But don’t expect owner Anne Baker Leazenby to be sad about it. Quite the opposite. Between the thinning shelves in the stockroom, Leazenby is all smiles as she looks back on her family’s four-plus decades of setting the standard for customer service and high-quality home furnishings, decor, gifts, and accessories.
“My mother always said to leave on a high note. This is the time,” Leazenby said, with the satisfaction of someone finishing a job well done. “For the first time in 44 years, I’ll get to have Christmas with my family. I’ll get to do the wrapping for my own family instead of wrapping for everybody else’s. Which I love to do! But now I’m looking forward to retirement.”
Hard to argue that.
The Bakers Rack began when Anne’s mother, Mary Dixon Baker, was looking for something to do and decided to open a store. “She believed in doing things to the best of her ability and always doing things correctly,” Anne said. “She has always stayed very honest with the customers, and that’s why we have the customers we have today.”
Community Becomes Family
Not only has direct family been involved in the store, but Anne says employees and customers have become like family, as well. “Loyalty is what built this store. It’s why we grew from selling 50 cent plants, which is how we started, to selling gifts, because that’s what our customers wanted, to delivering, because that’s what they asked for, to everything else we do.”
As The Bakers Rack adapted to customer demand, they also tried other subtle improvements, like offering free gift wrapping and recycling packaging material before it was ever popular.
Loyalty also explains the outpouring of support by those very customers when the store burned in 2002. “We had customers bringing us meals, offering trucks to move inventory, donating office space and telephone lines so we could keep working off site. It was incredible!” Anne remembers. “We had suppliers saying ‘What can we do?’ Manufacturers saying ‘We’ll bring inventory to get you back going.’ Our insurance paid us in under 60 days. Owensboro supports small businesses more than anywhere I’ve ever seen or been a part of.”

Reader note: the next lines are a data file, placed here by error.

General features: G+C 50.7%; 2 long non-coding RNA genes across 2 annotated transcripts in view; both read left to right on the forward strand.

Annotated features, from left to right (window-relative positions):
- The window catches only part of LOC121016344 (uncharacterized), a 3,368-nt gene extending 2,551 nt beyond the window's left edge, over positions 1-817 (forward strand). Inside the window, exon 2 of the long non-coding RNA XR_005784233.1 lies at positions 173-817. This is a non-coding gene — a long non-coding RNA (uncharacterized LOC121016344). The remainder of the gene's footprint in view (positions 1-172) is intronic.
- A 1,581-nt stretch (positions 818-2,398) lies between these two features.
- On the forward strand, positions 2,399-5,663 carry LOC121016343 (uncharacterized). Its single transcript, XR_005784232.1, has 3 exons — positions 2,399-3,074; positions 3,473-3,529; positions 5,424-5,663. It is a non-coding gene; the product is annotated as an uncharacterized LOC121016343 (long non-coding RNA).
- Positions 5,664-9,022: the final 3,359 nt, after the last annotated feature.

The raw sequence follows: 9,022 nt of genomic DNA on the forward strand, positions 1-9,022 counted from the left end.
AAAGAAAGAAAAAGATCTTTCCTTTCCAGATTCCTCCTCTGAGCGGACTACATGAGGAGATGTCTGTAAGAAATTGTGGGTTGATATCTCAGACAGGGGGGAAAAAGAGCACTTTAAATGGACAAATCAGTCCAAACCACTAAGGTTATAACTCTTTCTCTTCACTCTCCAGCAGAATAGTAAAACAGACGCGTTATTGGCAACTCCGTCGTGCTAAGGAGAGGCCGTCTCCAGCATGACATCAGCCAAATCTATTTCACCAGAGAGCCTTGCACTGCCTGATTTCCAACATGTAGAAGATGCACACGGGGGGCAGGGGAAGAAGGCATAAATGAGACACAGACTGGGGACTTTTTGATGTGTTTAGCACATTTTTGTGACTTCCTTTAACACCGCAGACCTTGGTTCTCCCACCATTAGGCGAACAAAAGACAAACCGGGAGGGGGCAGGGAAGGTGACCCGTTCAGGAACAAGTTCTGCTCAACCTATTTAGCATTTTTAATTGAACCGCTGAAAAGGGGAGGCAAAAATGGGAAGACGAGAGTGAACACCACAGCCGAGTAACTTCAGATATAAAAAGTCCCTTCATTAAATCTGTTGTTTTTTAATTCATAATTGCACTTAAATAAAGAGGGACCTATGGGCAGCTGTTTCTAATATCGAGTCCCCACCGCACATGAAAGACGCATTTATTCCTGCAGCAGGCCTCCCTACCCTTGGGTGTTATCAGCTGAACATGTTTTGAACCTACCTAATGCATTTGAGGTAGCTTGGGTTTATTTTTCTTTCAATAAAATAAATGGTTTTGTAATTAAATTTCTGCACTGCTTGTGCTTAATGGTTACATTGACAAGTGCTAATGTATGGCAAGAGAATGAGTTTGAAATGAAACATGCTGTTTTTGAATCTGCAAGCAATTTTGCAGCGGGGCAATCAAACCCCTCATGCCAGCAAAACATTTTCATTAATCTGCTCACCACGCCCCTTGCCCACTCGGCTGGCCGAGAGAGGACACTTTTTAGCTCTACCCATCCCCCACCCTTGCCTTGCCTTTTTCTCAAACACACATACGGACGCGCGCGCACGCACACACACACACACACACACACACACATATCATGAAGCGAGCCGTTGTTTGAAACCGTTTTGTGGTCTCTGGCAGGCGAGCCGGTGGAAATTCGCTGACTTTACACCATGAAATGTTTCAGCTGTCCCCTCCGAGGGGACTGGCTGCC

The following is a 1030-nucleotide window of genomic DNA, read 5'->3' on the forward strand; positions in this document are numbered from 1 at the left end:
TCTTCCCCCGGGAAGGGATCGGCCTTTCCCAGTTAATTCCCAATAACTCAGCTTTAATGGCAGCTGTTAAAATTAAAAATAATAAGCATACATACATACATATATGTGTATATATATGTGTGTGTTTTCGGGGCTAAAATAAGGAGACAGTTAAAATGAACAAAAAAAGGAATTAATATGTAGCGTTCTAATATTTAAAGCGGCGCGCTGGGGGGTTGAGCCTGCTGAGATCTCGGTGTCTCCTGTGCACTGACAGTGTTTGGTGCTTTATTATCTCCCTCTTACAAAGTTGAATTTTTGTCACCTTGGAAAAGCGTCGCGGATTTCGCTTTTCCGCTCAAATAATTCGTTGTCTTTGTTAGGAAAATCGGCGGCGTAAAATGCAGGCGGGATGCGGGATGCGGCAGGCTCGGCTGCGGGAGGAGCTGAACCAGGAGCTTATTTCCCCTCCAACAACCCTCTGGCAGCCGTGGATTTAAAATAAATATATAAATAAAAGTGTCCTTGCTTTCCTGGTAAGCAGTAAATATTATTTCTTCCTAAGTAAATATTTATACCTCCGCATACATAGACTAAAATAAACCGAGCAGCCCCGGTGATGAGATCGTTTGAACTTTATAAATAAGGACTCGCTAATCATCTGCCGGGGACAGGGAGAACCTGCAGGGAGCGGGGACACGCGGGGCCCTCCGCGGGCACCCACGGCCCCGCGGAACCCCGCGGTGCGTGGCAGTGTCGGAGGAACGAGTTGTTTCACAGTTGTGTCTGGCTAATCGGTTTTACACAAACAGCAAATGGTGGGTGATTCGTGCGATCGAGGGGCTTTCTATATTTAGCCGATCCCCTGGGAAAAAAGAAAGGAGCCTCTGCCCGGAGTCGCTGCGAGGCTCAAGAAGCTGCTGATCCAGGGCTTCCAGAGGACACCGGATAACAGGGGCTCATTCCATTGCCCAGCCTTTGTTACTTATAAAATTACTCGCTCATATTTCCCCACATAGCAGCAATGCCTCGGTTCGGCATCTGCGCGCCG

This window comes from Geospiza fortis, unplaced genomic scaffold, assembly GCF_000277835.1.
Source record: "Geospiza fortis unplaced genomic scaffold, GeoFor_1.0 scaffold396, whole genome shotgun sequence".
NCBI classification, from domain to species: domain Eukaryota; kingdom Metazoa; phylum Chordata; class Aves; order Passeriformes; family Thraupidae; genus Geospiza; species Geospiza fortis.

The Famous Polka Dots
In case you’re wondering, the iconic polka dot wrapping paper design, which carries through the theme of the whole store and even onto the delivery cars, came about from a happy accident out of necessity. As Anne recalls it, Mary Dixon Baker found a brown roll of wrapping paper with white polka dots on clearance in a discount bin at a wholesale store. She bought the last four rolls because she recognized any ribbon could go with that pattern. Obviously, it stuck, and today The Bakers Rack polka dot pattern is copyrighted and bought by the caseload. “We started with brown and white, but we also use white with brown, red with white at Christmas, graduation colors, and white on white for weddings,” Leazenby said.
The gigantic bows on top of the polka dot delivery cars were created by local artist Gary Bielefeld. But the polka dot cars can be attributed to Leazenby. Well, sort of. “I got the idea in the middle of a sermon at church,” she remembers, laughing. “I guess you could say it was divine intervention. I drew our polka dot pattern on a sketch of a car. The lady next to me drew a great big bow on it. And a man at the end of the pew just happened to be a car salesman, and he made it happen.”
Get it while you can
From now until August 30, all items in the store will be discounted progressively until everything is gone. At the time of this writing, everything in the store was marked down 30%.
Besides the normal inventory, all display cases, tables, and fixtures will also be sold in hopes of helping another local small business get started. Yet another example of their care for the community.
As for the employees, the Leazenby’s ensure they’ll find every employee another job in the community before the store closes.
And even in the midst of shutting down the business, customer loyalty is still shining through. The day The Bakers Rack announced their decision to close happened to be a Thursday, with going-out-of-business sales beginning that Monday. But on Friday morning, workers were surprised to see a line stretching from both registers out the front door and the back door with customers willing to pay full price for items and gifts they didn’t want to miss out on.
“This community is spectacular,” Anne said, proudly. “This city has provided us with 44 years of business. And we’ve done what a small business should always do – provide great service and invest everything back into the business. We’ve done that correctly, and now after 44 years we’re able to walk away and retire comfortably because of that great customer loyalty. That’s our reward. So now our reward to our customers is to greatly discount our inventory to thank them for their business. We couldn’t be happier.”